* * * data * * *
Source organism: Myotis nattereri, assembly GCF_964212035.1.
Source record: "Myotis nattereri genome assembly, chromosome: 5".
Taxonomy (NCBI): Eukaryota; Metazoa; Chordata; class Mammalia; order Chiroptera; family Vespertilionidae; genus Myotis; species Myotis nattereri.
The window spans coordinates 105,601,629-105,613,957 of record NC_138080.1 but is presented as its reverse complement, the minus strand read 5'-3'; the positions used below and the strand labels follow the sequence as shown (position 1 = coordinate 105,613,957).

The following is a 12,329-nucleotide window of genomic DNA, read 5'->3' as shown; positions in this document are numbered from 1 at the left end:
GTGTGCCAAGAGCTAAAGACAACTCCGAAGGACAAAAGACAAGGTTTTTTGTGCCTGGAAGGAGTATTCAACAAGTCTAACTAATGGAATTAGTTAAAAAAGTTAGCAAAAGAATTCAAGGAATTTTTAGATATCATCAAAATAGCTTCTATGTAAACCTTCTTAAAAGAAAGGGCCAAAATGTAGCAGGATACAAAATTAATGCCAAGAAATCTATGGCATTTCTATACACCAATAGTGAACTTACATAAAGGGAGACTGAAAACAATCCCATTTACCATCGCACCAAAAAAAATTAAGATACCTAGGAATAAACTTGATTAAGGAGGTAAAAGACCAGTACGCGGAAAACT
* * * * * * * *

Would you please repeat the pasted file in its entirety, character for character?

Source organism: Myotis nattereri, assembly GCF_964212035.1.
Source record: "Myotis nattereri genome assembly, chromosome: 5".
Taxonomy (NCBI): Eukaryota; Metazoa; Chordata; class Mammalia; order Chiroptera; family Vespertilionidae; genus Myotis; species Myotis nattereri.
The window spans coordinates 105,601,629-105,613,957 of record NC_138080.1 but is presented as its reverse complement, the minus strand read 5'-3'; the positions used below and the strand labels follow the sequence as shown (position 1 = coordinate 105,613,957).

The following is a 12,329-nucleotide window of genomic DNA, read 5'->3' as shown; positions in this document are numbered from 1 at the left end:
GTGTGCCAAGAGCTAAAGACAACTCCGAAGGACAAAAGACAAGGTTTTTTGTGCCTGGAAGGAGTATTCAACAAGTCTAACTAATGGAATTAGTTAAAAAAGTTAGCAAAAGAATTCAAGGAATTTTTAGATATCATCAAAATAGCTTCTATGTAAACCTTCTTAAAAGAAAGGGCCAAAATGTAGCAGGATACAAAATTAATGCCAAGAAATCTATGGCATTTCTATACACCAATAGTGAACTTACATAAAGGGAGACTGAAAACAATCCCATTTACCATCGCACCAAAAAAAATTAAGATACCTAGGAATAAACTTGATTAAGGAGGTAAAAGACCAGTACGCGGAAAACT